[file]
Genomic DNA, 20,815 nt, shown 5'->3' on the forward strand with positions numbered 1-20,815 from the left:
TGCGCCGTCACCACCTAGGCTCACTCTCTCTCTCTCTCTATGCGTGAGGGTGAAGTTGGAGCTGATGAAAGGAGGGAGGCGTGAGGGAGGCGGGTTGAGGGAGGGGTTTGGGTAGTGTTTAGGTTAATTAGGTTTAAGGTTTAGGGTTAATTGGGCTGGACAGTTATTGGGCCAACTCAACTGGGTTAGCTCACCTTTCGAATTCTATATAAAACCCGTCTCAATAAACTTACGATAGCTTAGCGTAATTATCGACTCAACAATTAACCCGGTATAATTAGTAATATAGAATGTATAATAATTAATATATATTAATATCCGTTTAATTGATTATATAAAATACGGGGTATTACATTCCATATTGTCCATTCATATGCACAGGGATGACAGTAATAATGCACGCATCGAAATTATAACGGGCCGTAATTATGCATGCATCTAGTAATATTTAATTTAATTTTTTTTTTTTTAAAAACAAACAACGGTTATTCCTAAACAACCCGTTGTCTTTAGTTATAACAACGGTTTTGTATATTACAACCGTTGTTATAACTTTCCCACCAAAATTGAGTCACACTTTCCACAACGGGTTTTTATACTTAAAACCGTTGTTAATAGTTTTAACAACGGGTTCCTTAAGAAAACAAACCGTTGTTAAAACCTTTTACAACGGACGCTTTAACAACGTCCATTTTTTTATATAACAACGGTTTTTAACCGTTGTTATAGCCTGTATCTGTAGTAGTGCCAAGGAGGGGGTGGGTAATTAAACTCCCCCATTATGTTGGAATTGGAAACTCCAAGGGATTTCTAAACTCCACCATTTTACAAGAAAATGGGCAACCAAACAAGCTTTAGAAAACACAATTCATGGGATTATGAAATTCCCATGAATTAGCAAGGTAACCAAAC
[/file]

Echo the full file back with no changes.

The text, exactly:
Genomic DNA, 20,815 nt, shown 5'->3' on the forward strand with positions numbered 1-20,815 from the left:
TGCGCCGTCACCACCTAGGCTCACTCTCTCTCTCTCTCTATGCGTGAGGGTGAAGTTGGAGCTGATGAAAGGAGGGAGGCGTGAGGGAGGCGGGTTGAGGGAGGGGTTTGGGTAGTGTTTAGGTTAATTAGGTTTAAGGTTTAGGGTTAATTGGGCTGGACAGTTATTGGGCCAACTCAACTGGGTTAGCTCACCTTTCGAATTCTATATAAAACCCGTCTCAATAAACTTACGATAGCTTAGCGTAATTATCGACTCAACAATTAACCCGGTATAATTAGTAATATAGAATGTATAATAATTAATATATATTAATATCCGTTTAATTGATTATATAAAATACGGGGTATTACATTCCATATTGTCCATTCATATGCACAGGGATGACAGTAATAATGCACGCATCGAAATTATAACGGGCCGTAATTATGCATGCATCTAGTAATATTTAATTTAATTTTTTTTTTTTTAAAAACAAACAACGGTTATTCCTAAACAACCCGTTGTCTTTAGTTATAACAACGGTTTTGTATATTACAACCGTTGTTATAACTTTCCCACCAAAATTGAGTCACACTTTCCACAACGGGTTTTTATACTTAAAACCGTTGTTAATAGTTTTAACAACGGGTTCCTTAAGAAAACAAACCGTTGTTAAAACCTTTTACAACGGACGCTTTAACAACGTCCATTTTTTTATATAACAACGGTTTTTAACCGTTGTTATAGCCTGTATCTGTAGTAGTGCCAAGGAGGGGGTGGGTAATTAAACTCCCCCATTATGTTGGAATTGGAAACTCCAAGGGATTTCTAAACTCCACCATTTTACAAGAAAATGGGCAACCAAACAAGCTTTAGAAAACACAATTCATGGGATTATGAAATTCCCATGAATTAGCAAGGTAACCAAAC